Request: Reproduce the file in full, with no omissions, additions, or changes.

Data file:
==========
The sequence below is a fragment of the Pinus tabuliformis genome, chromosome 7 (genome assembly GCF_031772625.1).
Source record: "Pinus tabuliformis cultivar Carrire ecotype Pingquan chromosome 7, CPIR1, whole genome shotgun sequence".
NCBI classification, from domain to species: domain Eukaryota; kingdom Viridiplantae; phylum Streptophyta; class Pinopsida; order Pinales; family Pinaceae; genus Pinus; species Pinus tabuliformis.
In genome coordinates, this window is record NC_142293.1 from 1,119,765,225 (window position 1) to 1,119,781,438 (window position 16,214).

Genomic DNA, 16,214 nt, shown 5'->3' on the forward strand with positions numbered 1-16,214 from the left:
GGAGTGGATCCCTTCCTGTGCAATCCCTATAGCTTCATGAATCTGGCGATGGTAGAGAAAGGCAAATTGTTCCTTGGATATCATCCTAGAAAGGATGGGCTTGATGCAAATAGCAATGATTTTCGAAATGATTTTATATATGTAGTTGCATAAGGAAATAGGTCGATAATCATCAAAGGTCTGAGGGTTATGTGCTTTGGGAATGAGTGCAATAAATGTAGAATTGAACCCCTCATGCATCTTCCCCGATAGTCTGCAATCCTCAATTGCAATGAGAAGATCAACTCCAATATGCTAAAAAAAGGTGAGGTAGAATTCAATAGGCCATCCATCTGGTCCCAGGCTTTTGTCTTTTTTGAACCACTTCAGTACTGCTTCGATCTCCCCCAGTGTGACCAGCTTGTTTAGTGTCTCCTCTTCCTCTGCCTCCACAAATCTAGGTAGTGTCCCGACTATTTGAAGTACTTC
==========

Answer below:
The sequence below is a fragment of the Pinus tabuliformis genome, chromosome 7 (genome assembly GCF_031772625.1).
Source record: "Pinus tabuliformis cultivar Carrire ecotype Pingquan chromosome 7, CPIR1, whole genome shotgun sequence".
NCBI classification, from domain to species: domain Eukaryota; kingdom Viridiplantae; phylum Streptophyta; class Pinopsida; order Pinales; family Pinaceae; genus Pinus; species Pinus tabuliformis.
In genome coordinates, this window is record NC_142293.1 from 1,119,765,225 (window position 1) to 1,119,781,438 (window position 16,214).

Genomic DNA, 16,214 nt, shown 5'->3' on the forward strand with positions numbered 1-16,214 from the left:
GGAGTGGATCCCTTCCTGTGCAATCCCTATAGCTTCATGAATCTGGCGATGGTAGAGAAAGGCAAATTGTTCCTTGGATATCATCCTAGAAAGGATGGGCTTGATGCAAATAGCAATGATTTTCGAAATGATTTTATATATGTAGTTGCATAAGGAAATAGGTCGATAATCATCAAAGGTCTGAGGGTTATGTGCTTTGGGAATGAGTGCAATAAATGTAGAATTGAACCCCTCATGCATCTTCCCCGATAGTCTGCAATCCTCAATTGCAATGAGAAGATCAACTCCAATATGCTAAAAAAAGGTGAGGTAGAATTCAATAGGCCATCCATCTGGTCCCAGGCTTTTGTCTTTTTTGAACCACTTCAGTACTGCTTCGATCTCCCCCAGTGTGACCAGCTTGTTTAGTGTCTCCTCTTCCTCTGCCTCCACAAATCTAGGTAGTGTCCCGACTATTTGAAGTACTTC